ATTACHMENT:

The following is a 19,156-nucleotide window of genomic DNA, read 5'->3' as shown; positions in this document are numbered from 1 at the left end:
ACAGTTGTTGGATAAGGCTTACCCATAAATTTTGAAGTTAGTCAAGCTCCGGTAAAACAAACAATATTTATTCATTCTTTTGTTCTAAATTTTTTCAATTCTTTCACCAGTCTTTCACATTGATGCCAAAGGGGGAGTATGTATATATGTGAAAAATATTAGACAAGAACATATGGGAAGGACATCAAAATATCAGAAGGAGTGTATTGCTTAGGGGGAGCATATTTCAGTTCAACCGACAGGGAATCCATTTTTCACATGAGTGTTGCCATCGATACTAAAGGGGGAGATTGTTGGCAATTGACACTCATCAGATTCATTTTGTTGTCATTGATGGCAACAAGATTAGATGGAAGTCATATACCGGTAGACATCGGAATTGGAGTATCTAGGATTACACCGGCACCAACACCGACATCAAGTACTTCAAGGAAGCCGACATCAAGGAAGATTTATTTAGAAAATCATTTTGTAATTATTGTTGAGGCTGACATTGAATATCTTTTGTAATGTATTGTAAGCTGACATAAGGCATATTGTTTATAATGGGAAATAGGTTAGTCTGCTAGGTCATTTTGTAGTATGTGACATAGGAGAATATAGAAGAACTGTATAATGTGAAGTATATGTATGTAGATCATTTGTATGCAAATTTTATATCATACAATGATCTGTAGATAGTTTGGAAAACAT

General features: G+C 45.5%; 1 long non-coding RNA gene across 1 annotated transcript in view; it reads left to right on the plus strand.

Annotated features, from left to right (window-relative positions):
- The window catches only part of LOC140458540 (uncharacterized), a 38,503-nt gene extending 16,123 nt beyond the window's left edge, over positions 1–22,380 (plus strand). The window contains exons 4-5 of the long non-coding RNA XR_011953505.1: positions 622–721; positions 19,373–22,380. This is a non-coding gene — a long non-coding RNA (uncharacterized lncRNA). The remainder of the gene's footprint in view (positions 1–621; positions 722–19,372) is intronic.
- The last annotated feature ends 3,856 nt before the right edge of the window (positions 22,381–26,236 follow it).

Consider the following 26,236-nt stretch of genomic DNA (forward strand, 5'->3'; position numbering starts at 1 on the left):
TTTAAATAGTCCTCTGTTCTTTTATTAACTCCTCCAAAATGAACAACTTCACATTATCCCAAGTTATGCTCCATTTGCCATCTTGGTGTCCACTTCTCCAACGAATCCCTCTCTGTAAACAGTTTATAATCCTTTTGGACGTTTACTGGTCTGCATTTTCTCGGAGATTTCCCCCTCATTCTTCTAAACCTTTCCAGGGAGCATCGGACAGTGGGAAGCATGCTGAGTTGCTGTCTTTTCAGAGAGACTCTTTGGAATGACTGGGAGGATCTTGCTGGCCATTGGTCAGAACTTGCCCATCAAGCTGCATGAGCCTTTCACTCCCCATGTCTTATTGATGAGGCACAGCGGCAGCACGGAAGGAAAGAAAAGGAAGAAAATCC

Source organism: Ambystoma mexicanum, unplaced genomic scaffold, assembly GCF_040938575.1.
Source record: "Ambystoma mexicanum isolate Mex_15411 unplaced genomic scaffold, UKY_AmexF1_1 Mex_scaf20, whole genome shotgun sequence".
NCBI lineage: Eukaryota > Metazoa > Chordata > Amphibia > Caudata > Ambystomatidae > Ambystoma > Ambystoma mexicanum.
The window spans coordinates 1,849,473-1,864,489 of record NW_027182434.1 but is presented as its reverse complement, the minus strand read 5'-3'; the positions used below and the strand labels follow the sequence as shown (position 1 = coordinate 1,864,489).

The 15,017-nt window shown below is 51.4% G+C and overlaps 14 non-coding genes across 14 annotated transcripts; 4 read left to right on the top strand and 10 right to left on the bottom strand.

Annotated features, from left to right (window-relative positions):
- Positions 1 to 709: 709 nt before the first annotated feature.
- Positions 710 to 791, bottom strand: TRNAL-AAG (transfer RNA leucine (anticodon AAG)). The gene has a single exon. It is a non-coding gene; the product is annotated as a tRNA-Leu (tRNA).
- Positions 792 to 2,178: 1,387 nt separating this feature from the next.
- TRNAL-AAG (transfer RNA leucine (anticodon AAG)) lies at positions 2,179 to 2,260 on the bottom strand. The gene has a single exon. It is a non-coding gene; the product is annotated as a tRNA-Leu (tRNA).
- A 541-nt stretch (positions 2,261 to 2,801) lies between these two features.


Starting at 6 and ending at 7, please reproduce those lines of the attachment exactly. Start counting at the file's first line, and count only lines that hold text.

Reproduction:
- The last annotated feature ends 3,856 nt before the right edge of the window (positions 22,381–26,236 follow it).

Consider the following 26,236-nt stretch of genomic DNA (forward strand, 5'->3'; position numbering starts at 1 on the left):